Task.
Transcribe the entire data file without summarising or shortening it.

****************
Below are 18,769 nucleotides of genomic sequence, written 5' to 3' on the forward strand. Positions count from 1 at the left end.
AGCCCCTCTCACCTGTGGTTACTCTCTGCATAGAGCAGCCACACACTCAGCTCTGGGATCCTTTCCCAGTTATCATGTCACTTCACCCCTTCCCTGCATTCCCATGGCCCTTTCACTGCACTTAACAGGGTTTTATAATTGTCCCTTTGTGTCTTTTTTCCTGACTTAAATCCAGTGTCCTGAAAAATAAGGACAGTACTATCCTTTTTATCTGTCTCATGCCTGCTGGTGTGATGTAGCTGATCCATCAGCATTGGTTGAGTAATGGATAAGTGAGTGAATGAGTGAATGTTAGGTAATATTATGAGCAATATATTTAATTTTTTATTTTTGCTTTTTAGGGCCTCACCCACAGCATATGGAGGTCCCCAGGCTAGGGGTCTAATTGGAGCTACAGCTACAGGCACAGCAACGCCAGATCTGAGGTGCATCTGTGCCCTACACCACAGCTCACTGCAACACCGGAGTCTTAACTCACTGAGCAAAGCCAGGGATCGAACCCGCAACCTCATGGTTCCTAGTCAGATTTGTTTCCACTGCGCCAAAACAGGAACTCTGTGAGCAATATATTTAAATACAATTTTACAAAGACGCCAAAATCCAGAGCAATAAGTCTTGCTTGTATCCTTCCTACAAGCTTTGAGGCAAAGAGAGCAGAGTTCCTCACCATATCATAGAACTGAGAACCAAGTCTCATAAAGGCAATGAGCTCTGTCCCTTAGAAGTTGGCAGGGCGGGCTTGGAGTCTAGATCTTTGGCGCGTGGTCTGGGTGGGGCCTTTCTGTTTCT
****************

Below are 18,769 nucleotides of genomic sequence, written 5' to 3' on the forward strand. Positions count from 1 at the left end.
AGCCCCTCTCACCTGTGGTTACTCTCTGCATAGAGCAGCCACACACTCAGCTCTGGGATCCTTTCCCAGTTATCATGTCACTTCACCCCTTCCCTGCATTCCCATGGCCCTTTCACTGCACTTAACAGGGTTTTATAATTGTCCCTTTGTGTCTTTTTTCCTGACTTAAATCCAGTGTCCTGAAAAATAAGGACAGTACTATCCTTTTTATCTGTCTCATGCCTGCTGGTGTGATGTAGCTGATCCATCAGCATTGGTTGAGTAATGGATAAGTGAGTGAATGAGTGAATGTTAGGTAATATTATGAGCAATATATTTAATTTTTTATTTTTGCTTTTTAGGGCCTCACCCACAGCATATGGAGGTCCCCAGGCTAGGGGTCTAATTGGAGCTACAGCTACAGGCACAGCAACGCCAGATCTGAGGTGCATCTGTGCCCTACACCACAGCTCACTGCAACACCGGAGTCTTAACTCACTGAGCAAAGCCAGGGATCGAACCCGCAACCTCATGGTTCCTAGTCAGATTTGTTTCCACTGCGCCAAAACAGGAACTCTGTGAGCAATATATTTAAATACAATTTTACAAAGACGCCAAAATCCAGAGCAATAAGTCTTGCTTGTATCCTTCCTACAAGCTTTGAGGCAAAGAGAGCAGAGTTCCTCACCATATCATAGAACTGAGAACCAAGTCTCATAAAGGCAATGAGCTCTGTCCCTTAGAAGTTGGCAGGGCGGGCTTGGAGTCTAGATCTTTGGCGCGTGGTCTGGGTGGGGCCTTTCTGTTTCT